Lavin faces drug charges in U.S. District Court here that could bring him a life sentence if he is convicted. In addition to a 40-count indictment on drug offenses, he is also charged with evading $545,000 in federal income taxes. Federal authorities said the cocaine ring—which they dubbed the “Yuppie Conspiracy”—was one of the largest ever uncovered here, handling up to 175 pounds of cocaine a month. The drug in turn was distributed to others in Pennsylvania, New Jersey, New England and the Southwest, according to federal prosecutors.

More than 50 people, including three graduates of the University of Pennsylvania dental school, two lawyers and two stockbrokers, along with many other professionals, have been charged with being part of the drug conspiracy that Lavin allegedly headed.


Best Double Dutch Bus sample:

  • Gossip Folks by Missy Elliot (2002), ft. Ludacris; Goldmind – Elecktra

Best WMOT Records original recordings; singles:

  • Double Dutch Bus by Frankie Smith (1981) Funk/R&B/ Rap/Hip Hop
  • I Really Love You by Heaven and Earth (1981) R&B/Soul
  • Watch Out by Brandi Wells (1981) R&B/Dance/Electronica
  • Act Like You Know by Fat Larry’s Band (1982) Funk/Hip Hop/ R&B

Larry Lavin served eighteen years in prison. He and Marcia are divorced. She reared their three children in Wisconsin where she still lives. Lavin can no longer practice dentistry.  He currently resides in Tampa, Florida where he is Director of Services for the marketing company One Touch Direct.

†The FBI intercepted a portion of a phone conversation in which Lavin bragged to an associate about being “friends” with a semi-retired FBI agent and about being invited onto his boat. Agents were able to track the phone call to the Virginia/Maryland Coastal area and then distributed wanted posters to all retired agents within that swath living close to marinas. Semi-retired FBI agent Pat O’Donnell of Virginia Beach occupied a boat slip next to fugitive Larry Lavin who was going by the alias of Brian O’Neil.

‡Frankie Smith never recovered his portion of the 1,440,000.00 dollars that was diverted from WMOT Records by Mark Stewart in a money laundering scheme in conjunction with Larry Lavin and The Yuppie Cocaine Conspiracy. Smith still lives in Philadelphia, in the same house that he shared with his now deceased mother.

§ WMOT Records was forced into bankruptcy, was restructured, and bought by CBS/Sony.

 

Great Cinematic (TV) and Literary Characters Series: Tony Soprano (as portrayed by James Gandolfini) The Sopranos

Tony Soprano is a man ruled by his consuming appetite. As such, he does not hunger so much as he craves.

The result? He gorges and is obese. Still, he is attractive…Sort of.

Likewise, he does not merely desire, he lusts. So he screws around on his wife. Prodigiously.

Consequently they fight. A lot…But he loves her.

Tony is a mafia boss, so what he covets he steals–within reason. Easily enraged he fights his impulse to arbitrarily kill. It is bad for business. And he is not stupid.

Nor is he a monster. You’d be perfectly safe with him exempting an extreme circumstance.

And your children? Forget about it. They’d be safe with Tony Soprano. He likes kids. Not just his own (he has two, Meadow and A.J.) but all kids and what they represent: A clean slate. A fresh start. Unencumbered potential.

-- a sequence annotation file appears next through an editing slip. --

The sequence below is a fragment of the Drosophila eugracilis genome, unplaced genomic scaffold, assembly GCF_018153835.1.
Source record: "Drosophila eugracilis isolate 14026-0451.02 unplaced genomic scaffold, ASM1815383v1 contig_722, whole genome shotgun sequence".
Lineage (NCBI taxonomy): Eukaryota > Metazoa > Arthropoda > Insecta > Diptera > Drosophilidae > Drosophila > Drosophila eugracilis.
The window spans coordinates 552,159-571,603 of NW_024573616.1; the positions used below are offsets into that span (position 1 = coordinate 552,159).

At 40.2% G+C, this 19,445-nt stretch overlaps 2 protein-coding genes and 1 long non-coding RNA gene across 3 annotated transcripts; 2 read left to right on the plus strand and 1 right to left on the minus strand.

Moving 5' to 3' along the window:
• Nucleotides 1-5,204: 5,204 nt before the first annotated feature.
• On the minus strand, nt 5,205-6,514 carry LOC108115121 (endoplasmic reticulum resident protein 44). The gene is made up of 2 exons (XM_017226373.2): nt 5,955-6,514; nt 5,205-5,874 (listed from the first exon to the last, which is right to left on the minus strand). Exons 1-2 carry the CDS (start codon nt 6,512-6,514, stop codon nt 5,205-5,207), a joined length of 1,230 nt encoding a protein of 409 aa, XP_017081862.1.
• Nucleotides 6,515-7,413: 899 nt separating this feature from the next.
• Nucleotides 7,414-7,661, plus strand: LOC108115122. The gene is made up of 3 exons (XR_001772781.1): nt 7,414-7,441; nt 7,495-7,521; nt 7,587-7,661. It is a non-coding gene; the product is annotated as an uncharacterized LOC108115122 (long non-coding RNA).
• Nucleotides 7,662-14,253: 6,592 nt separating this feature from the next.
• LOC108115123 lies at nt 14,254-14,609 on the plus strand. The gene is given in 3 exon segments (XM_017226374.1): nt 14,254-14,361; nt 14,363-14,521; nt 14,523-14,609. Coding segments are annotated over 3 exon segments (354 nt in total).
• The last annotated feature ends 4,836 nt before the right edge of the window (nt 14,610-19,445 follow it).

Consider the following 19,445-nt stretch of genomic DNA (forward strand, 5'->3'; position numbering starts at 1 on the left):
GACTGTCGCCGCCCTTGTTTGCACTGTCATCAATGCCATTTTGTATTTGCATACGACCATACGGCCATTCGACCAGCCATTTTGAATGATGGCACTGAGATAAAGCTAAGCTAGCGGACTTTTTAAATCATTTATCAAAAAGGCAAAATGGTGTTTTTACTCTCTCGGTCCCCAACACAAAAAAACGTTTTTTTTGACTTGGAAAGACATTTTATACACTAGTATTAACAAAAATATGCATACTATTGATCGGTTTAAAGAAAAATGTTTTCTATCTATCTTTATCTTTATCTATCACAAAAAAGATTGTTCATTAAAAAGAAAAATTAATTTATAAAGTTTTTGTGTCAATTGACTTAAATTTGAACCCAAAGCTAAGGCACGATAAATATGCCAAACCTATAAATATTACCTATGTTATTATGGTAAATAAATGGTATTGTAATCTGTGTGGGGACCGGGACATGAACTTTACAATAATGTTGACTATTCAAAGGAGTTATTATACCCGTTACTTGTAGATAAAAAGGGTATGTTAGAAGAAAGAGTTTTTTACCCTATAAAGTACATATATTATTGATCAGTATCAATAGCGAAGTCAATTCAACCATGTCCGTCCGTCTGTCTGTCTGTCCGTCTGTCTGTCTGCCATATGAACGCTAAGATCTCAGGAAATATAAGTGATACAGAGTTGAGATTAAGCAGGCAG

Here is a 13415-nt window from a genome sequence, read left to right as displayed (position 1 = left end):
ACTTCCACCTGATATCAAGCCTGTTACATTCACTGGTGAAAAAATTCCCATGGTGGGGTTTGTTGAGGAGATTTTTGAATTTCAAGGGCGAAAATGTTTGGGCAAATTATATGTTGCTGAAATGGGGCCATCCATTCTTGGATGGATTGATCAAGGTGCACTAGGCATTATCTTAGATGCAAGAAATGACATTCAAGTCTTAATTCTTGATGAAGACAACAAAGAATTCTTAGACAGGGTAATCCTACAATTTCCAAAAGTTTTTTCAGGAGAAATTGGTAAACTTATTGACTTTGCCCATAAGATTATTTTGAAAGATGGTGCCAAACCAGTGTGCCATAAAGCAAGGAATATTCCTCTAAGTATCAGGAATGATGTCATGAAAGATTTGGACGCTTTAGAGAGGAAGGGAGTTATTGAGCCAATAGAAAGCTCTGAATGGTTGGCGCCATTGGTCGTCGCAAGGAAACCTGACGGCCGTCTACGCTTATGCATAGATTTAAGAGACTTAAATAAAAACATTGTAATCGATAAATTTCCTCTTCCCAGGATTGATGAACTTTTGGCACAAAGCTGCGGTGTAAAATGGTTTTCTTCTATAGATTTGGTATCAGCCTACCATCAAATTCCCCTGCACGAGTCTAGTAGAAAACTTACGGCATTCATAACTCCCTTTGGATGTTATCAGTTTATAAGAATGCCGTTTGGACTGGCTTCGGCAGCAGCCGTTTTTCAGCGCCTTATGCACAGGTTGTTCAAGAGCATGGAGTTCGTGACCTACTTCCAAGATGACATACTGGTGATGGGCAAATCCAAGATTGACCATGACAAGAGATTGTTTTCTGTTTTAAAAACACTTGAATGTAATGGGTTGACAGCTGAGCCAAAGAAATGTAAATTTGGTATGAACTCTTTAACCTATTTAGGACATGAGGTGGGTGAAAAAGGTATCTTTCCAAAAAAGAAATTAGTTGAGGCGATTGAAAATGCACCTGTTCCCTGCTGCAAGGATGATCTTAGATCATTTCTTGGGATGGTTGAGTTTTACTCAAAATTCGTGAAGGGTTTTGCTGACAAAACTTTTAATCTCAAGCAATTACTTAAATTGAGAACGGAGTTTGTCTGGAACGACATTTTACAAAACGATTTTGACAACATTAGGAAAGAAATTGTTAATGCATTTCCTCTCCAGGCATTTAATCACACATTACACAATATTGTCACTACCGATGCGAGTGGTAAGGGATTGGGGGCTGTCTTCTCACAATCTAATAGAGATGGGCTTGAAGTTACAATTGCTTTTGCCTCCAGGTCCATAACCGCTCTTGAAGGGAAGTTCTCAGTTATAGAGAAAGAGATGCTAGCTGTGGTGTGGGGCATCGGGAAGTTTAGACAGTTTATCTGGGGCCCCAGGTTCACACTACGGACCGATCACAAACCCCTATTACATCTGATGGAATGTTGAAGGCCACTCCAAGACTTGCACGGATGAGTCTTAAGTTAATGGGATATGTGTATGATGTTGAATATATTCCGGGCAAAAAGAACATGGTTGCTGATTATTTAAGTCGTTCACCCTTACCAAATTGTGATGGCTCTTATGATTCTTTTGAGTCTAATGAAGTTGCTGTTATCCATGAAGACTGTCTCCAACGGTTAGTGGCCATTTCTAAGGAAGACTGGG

You see, if not for his father–a DiMeo caporegime, the New Jersey faction of the New York family–he might have been a high school football coach. Or a history teacher. Maybe both. Ergo he does not train his son in the tenets of his trade…He likes animals.

Tony lives in a very nice house. A near mansion (though it is excessively beige.)

But don’t be fooled. He doesn’t have it easy. Good help is hard to find, especially in his business.

It’s all comes down to loyalty and honor. The young guys want to rise to the top without putting in any work. They’re lazy and entitled.

The old guys? They’re just as bad–maybe worse. That’s because they’re smarter, more seasoned and resentful because of all the work they’ve put in without rising to the top.

And where does that leave Tony? Pretty close to the top (he has to kowtow to New York) neither young nor old, with no one he can trust. Not even his uncle Junior–his father’s older brother–who taught him how to throw a baseball. Not even his own mother–the most treacherous harpy ever–who taught him how to walk.

What’s more, there’s regret. He wrestles with it and the wisp of conscience he has left. Perhaps that is why he has panic attacks and is forced by desperation and–much to his chagrin–fear to see a psychiatrist.

Perhaps. Rattling skeletons are unsettling.

Well, you know what they say…Uneasy lies the head that wears the crown. But that’s better than the head with two bullets above the ear…

 

Double Dutch Bust: A One Hit Wonder, a Ton of Coke and a Dentist’s Dirty Laundry, Part II

Recap of Part I: Life long Philadelphia resident and former Gamble and Huff songwriter Frankie Smith pens the funky novelty song Double Dutch Bus. Laid off from Gamble and Huff’s Philadelphia International Records, Smith pitches his song to WMOT Records with no inkling that WMOT is a money laundering front for The Yuppie Conspiracy that supplies most of the eastern coast of United States with cocaine. The Yuppie Conspiracy is headed by twenty-seven year old dentist Larry Lavin, his financial adviser Mark Stewart and a cabal of dentists and other University of Penn alum.